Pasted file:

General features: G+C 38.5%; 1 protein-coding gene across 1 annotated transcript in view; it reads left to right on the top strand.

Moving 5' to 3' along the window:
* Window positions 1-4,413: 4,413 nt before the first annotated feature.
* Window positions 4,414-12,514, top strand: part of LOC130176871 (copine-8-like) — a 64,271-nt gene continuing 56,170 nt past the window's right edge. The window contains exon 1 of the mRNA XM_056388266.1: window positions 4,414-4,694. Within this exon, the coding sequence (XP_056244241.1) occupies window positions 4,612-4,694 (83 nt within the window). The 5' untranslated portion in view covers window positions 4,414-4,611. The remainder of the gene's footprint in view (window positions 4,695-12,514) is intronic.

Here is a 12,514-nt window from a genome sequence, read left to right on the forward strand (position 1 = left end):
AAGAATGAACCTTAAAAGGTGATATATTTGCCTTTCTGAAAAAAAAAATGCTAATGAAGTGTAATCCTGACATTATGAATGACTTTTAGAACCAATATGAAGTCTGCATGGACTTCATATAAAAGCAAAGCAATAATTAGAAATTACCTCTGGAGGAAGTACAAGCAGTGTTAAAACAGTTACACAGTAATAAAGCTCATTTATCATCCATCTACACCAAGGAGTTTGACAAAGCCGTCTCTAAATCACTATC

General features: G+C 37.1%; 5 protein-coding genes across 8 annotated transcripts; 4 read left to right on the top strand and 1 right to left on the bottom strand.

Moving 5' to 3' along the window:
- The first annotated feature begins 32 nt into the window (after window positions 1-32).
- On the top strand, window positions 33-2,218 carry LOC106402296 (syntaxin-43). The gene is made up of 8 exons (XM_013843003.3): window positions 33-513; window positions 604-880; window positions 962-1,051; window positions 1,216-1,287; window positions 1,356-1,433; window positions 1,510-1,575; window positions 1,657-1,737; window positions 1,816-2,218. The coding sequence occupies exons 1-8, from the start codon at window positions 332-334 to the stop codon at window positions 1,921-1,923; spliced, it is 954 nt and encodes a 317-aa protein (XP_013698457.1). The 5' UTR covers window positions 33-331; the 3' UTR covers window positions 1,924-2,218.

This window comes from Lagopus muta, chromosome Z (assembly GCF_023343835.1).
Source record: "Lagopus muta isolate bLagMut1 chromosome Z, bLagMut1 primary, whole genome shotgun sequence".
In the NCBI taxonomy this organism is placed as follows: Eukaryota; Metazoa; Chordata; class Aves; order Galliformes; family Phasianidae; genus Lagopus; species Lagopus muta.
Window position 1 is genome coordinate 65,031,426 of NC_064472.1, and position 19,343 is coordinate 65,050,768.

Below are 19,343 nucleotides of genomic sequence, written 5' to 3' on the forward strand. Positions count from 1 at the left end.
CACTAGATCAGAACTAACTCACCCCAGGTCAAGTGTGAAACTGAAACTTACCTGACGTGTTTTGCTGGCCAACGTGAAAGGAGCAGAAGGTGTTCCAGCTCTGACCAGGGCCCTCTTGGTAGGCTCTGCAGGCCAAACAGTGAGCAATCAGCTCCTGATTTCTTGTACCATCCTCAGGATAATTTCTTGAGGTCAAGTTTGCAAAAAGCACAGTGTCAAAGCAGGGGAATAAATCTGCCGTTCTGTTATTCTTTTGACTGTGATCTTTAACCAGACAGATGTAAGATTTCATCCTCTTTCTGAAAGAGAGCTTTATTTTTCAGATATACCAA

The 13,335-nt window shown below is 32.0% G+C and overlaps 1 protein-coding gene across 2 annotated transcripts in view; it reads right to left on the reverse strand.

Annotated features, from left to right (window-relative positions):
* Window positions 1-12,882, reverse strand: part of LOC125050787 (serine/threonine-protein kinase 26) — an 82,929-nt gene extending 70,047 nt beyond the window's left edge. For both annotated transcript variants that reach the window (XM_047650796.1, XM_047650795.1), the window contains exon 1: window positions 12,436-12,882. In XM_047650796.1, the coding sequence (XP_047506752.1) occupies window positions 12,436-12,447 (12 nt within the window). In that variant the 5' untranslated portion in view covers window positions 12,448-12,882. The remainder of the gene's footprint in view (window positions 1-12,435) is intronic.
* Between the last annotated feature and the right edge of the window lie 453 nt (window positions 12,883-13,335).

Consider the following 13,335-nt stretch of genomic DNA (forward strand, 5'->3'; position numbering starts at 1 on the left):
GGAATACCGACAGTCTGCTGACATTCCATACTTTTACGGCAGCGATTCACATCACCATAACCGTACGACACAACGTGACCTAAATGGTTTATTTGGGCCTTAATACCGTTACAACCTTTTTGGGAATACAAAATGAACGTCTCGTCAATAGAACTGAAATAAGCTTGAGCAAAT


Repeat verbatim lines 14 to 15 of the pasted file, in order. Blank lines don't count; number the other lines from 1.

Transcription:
Window position 1 is genome coordinate 65,031,426 of NC_064472.1, and position 19,343 is coordinate 65,050,768.

Below are 19,343 nucleotides of genomic sequence, written 5' to 3' on the forward strand. Positions count from 1 at the left end.